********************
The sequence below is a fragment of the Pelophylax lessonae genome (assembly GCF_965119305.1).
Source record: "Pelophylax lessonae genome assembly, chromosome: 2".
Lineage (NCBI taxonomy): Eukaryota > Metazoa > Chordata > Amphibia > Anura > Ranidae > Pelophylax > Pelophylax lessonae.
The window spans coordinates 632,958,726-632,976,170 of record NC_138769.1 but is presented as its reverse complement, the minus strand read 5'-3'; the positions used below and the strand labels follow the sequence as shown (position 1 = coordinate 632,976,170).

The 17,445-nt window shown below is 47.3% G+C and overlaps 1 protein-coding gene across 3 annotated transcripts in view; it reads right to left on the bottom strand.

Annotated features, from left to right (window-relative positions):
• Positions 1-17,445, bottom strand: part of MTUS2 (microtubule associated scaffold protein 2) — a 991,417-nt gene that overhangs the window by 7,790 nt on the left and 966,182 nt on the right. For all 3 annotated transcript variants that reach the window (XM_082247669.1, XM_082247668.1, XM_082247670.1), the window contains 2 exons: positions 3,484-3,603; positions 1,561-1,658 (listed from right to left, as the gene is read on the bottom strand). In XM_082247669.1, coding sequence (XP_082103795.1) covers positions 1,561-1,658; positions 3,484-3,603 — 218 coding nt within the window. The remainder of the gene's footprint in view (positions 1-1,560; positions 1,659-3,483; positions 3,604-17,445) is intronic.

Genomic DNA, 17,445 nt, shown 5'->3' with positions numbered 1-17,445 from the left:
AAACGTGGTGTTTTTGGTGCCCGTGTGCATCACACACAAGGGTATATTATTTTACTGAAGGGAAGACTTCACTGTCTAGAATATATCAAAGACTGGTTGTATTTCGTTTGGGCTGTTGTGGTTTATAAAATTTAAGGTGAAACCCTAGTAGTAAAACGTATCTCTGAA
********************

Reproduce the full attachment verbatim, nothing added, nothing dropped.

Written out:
The sequence below is a fragment of the Pelophylax lessonae genome (assembly GCF_965119305.1).
Source record: "Pelophylax lessonae genome assembly, chromosome: 2".
Lineage (NCBI taxonomy): Eukaryota > Metazoa > Chordata > Amphibia > Anura > Ranidae > Pelophylax > Pelophylax lessonae.
The window spans coordinates 632,958,726-632,976,170 of record NC_138769.1 but is presented as its reverse complement, the minus strand read 5'-3'; the positions used below and the strand labels follow the sequence as shown (position 1 = coordinate 632,976,170).

The 17,445-nt window shown below is 47.3% G+C and overlaps 1 protein-coding gene across 3 annotated transcripts in view; it reads right to left on the bottom strand.

Annotated features, from left to right (window-relative positions):
• Positions 1-17,445, bottom strand: part of MTUS2 (microtubule associated scaffold protein 2) — a 991,417-nt gene that overhangs the window by 7,790 nt on the left and 966,182 nt on the right. For all 3 annotated transcript variants that reach the window (XM_082247669.1, XM_082247668.1, XM_082247670.1), the window contains 2 exons: positions 3,484-3,603; positions 1,561-1,658 (listed from right to left, as the gene is read on the bottom strand). In XM_082247669.1, coding sequence (XP_082103795.1) covers positions 1,561-1,658; positions 3,484-3,603 — 218 coding nt within the window. The remainder of the gene's footprint in view (positions 1-1,560; positions 1,659-3,483; positions 3,604-17,445) is intronic.

Genomic DNA, 17,445 nt, shown 5'->3' with positions numbered 1-17,445 from the left:
AAACGTGGTGTTTTTGGTGCCCGTGTGCATCACACACAAGGGTATATTATTTTACTGAAGGGAAGACTTCACTGTCTAGAATATATCAAAGACTGGTTGTATTTCGTTTGGGCTGTTGTGGTTTATAAAATTTAAGGTGAAACCCTAGTAGTAAAACGTATCTCTGAA